You have created your own projects, both the frontend and the backend. You feel comfortable coding, writing documentation and debugging. Yet, the thought of going into someone else's Github repository and making a pull request feels absolutely daunting. What if I submit something that has bugs? What if I make a big mistake? What if I simply don't do it right? The nightmare of countless doomsday "What if...?" scenarios fill your mind. You pause and walk away from the idea.
Don't let this be you! This was me for a bit as I pondered getting involved in any open source project. I would look longingly at the contributions being made to projects on Github and wanted to be a part of it. Yet, I felt like I was not ready to do so. The problem with that thinking is when would I ever be ready? However, with the encouragement of the month long Hacktoberfest, I decided to finally take the plunge.
If you're like me and feel nervous about taking your code public into an open source project, I hope this post will help you take the plunge also. First thing first, how do you even get started?
Once you have identified an open source project you want to contribute to (and a great way to start this month is find one with the label
hacktoberfest) fork a copy to your Github account. You can do that by simply clicking on the
fork link on the top righthand corner of the repository page:
After you have forked a copy of the repository to your own account, you will be redirected to your copy of it where you can click on the
clone link, which will copy into your clipboard the url of the repository:
From your terminal go ahead and type
git clone and paste the content of your clipboard, which will be the url. You now have a local copy of the open source project on your computer and any edits you commit will be saved on your own copy on your Github account. In other words, you can get to work on making your contribution without worrying that you will push something up to the main project that is not ready.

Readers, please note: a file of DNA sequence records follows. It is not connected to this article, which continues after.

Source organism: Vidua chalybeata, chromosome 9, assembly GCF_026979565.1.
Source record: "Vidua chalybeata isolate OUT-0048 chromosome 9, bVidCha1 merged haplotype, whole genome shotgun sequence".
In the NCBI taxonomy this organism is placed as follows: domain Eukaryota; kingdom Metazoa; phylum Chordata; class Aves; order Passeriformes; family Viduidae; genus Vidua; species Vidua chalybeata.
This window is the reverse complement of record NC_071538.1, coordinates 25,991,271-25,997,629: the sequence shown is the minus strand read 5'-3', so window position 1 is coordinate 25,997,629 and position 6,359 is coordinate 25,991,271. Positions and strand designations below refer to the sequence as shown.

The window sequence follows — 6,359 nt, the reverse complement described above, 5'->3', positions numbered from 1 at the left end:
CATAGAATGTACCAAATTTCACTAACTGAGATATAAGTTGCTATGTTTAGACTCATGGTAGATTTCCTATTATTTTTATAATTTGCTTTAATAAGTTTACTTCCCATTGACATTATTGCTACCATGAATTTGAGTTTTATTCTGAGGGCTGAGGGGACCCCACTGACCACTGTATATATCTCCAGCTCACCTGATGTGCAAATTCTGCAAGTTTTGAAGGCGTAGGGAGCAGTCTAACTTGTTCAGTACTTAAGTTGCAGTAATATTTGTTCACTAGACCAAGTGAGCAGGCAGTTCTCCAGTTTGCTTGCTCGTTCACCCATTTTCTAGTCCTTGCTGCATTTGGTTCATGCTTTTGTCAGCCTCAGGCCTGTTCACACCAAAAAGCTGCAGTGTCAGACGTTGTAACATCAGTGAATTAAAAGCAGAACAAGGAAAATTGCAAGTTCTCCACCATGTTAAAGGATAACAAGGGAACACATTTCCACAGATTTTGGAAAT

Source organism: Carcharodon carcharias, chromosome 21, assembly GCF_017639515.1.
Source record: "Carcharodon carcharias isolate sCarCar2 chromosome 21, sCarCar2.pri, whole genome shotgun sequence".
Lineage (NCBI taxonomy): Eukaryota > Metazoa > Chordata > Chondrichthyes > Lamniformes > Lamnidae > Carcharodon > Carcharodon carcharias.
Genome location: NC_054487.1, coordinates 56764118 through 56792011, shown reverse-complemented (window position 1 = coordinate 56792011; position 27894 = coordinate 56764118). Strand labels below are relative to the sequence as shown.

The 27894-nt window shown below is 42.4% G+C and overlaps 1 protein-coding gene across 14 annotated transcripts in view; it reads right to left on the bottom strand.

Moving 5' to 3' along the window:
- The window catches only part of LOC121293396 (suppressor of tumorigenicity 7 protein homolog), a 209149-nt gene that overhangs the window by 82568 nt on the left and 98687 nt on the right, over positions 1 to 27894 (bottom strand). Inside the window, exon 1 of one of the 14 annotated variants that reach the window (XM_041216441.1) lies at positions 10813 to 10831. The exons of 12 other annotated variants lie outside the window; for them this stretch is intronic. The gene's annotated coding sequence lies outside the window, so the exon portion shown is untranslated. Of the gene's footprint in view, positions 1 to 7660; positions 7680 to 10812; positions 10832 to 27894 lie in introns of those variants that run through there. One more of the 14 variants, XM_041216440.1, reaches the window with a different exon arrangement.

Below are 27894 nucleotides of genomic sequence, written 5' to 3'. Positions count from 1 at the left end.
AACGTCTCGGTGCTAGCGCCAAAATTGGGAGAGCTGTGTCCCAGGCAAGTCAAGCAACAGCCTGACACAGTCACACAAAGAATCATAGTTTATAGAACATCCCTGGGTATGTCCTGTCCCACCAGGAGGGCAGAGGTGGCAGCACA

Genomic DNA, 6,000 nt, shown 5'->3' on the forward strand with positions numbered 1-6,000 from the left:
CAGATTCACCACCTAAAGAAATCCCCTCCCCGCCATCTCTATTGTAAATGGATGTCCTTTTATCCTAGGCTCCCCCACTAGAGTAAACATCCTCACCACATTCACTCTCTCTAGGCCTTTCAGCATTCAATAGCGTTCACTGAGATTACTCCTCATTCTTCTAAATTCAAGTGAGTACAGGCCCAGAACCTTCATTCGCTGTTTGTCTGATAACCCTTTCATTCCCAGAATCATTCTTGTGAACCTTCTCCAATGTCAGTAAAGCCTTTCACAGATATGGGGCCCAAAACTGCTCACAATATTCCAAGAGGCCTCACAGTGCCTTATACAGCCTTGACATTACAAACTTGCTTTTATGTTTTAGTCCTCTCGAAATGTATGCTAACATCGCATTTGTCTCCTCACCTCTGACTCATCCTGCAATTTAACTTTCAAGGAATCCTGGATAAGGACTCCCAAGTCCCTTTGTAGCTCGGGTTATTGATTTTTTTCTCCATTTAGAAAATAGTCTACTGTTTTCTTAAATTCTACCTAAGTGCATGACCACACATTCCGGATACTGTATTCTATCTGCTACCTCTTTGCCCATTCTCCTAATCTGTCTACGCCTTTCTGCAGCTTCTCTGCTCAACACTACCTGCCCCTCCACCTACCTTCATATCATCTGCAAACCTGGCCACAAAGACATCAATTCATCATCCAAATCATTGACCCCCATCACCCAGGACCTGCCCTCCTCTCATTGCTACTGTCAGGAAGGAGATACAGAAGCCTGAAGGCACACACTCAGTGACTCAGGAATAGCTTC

Skip ahead a few hours (or a few days!) and you are now ready to formally contribute to the open source project. How do you do that? This is also a lot simpler than you might think. First, go back to the main Github repository of the open source project and find the button for
New pull request:
Once you click that link you will see the following:
Click on the link for
compare across forks and this will let you make a pull request from your forked copy. Choose your repository from the dropdown list on the righthand side. Github will then compare the code in both the master repository and in yours and, if there is any difference, will present you with a simple form to complete a pull request. The form is self-explanatory. Just remember to document well what you did to help the project owners understand your contribution.
Now, what kind of contributions can you make?
Open source projects have requests for all sorts of contributions. If you feel like you want to just dip your toes in the water before jumping in the deep end (which is what I did!) find a project that needs help with its documentation. Helping to either write or edit a project's documentation is a great way to get to know the code of a project, because you have to understand how it works before you can write any documentation well and lets you make a meaningful contribution. Then, once you have done that and you now see that there are no bloodthirsty sharks in the water waiting to attack on the first sniff of a newbie contributor, go ahead think what could be your next step. Maybe it is making a further contribution to that project in a part of the code that you feel confident in or finding another project and doing that there.
I am a firm believer in incremental progress. I believe that is how we make sustainable growth. Thus, if you start with a documentation contribution then move on to a small code edit in an area you feel good about and then move on to something else where it takes you a bit more brainwork to figure out and keep on doing that. Before you know it, you will be a regular contributor to the open source community and making a positive impact on code used by developers around the world.
Sounds awesome, right? So let's get started!